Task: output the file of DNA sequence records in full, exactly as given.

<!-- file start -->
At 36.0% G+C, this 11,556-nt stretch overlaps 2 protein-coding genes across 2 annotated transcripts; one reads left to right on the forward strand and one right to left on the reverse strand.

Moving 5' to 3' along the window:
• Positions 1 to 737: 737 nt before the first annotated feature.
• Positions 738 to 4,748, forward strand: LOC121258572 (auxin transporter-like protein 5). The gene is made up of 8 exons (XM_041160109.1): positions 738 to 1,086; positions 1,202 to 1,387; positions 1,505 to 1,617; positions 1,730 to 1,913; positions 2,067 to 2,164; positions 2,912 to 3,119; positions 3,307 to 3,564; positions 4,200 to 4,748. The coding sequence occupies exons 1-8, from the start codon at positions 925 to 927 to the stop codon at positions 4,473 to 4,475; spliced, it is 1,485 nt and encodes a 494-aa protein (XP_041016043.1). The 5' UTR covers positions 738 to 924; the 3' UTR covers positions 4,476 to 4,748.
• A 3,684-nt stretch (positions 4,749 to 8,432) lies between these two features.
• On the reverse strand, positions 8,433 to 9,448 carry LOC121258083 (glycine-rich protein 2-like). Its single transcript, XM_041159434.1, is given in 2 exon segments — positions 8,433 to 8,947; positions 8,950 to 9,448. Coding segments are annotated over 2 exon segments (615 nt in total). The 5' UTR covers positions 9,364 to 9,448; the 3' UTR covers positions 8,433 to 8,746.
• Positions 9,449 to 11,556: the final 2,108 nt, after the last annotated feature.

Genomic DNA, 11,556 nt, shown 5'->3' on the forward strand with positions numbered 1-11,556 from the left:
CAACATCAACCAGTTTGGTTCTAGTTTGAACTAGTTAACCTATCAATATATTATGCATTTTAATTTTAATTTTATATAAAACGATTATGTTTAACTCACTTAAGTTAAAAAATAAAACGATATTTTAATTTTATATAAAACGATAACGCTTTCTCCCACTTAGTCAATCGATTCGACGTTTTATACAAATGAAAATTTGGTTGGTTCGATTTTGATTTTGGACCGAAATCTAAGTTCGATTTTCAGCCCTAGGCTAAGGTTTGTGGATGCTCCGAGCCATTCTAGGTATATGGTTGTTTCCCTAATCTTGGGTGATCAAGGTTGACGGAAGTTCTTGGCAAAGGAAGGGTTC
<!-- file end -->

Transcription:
At 36.0% G+C, this 11,556-nt stretch overlaps 2 protein-coding genes across 2 annotated transcripts; one reads left to right on the forward strand and one right to left on the reverse strand.

Moving 5' to 3' along the window:
• Positions 1 to 737: 737 nt before the first annotated feature.
• Positions 738 to 4,748, forward strand: LOC121258572 (auxin transporter-like protein 5). The gene is made up of 8 exons (XM_041160109.1): positions 738 to 1,086; positions 1,202 to 1,387; positions 1,505 to 1,617; positions 1,730 to 1,913; positions 2,067 to 2,164; positions 2,912 to 3,119; positions 3,307 to 3,564; positions 4,200 to 4,748. The coding sequence occupies exons 1-8, from the start codon at positions 925 to 927 to the stop codon at positions 4,473 to 4,475; spliced, it is 1,485 nt and encodes a 494-aa protein (XP_041016043.1). The 5' UTR covers positions 738 to 924; the 3' UTR covers positions 4,476 to 4,748.
• A 3,684-nt stretch (positions 4,749 to 8,432) lies between these two features.
• On the reverse strand, positions 8,433 to 9,448 carry LOC121258083 (glycine-rich protein 2-like). Its single transcript, XM_041159434.1, is given in 2 exon segments — positions 8,433 to 8,947; positions 8,950 to 9,448. Coding segments are annotated over 2 exon segments (615 nt in total). The 5' UTR covers positions 9,364 to 9,448; the 3' UTR covers positions 8,433 to 8,746.
• Positions 9,449 to 11,556: the final 2,108 nt, after the last annotated feature.

Genomic DNA, 11,556 nt, shown 5'->3' on the forward strand with positions numbered 1-11,556 from the left:
CAACATCAACCAGTTTGGTTCTAGTTTGAACTAGTTAACCTATCAATATATTATGCATTTTAATTTTAATTTTATATAAAACGATTATGTTTAACTCACTTAAGTTAAAAAATAAAACGATATTTTAATTTTATATAAAACGATAACGCTTTCTCCCACTTAGTCAATCGATTCGACGTTTTATACAAATGAAAATTTGGTTGGTTCGATTTTGATTTTGGACCGAAATCTAAGTTCGATTTTCAGCCCTAGGCTAAGGTTTGTGGATGCTCCGAGCCATTCTAGGTATATGGTTGTTTCCCTAATCTTGGGTGATCAAGGTTGACGGAAGTTCTTGGCAAAGGAAGGGTTC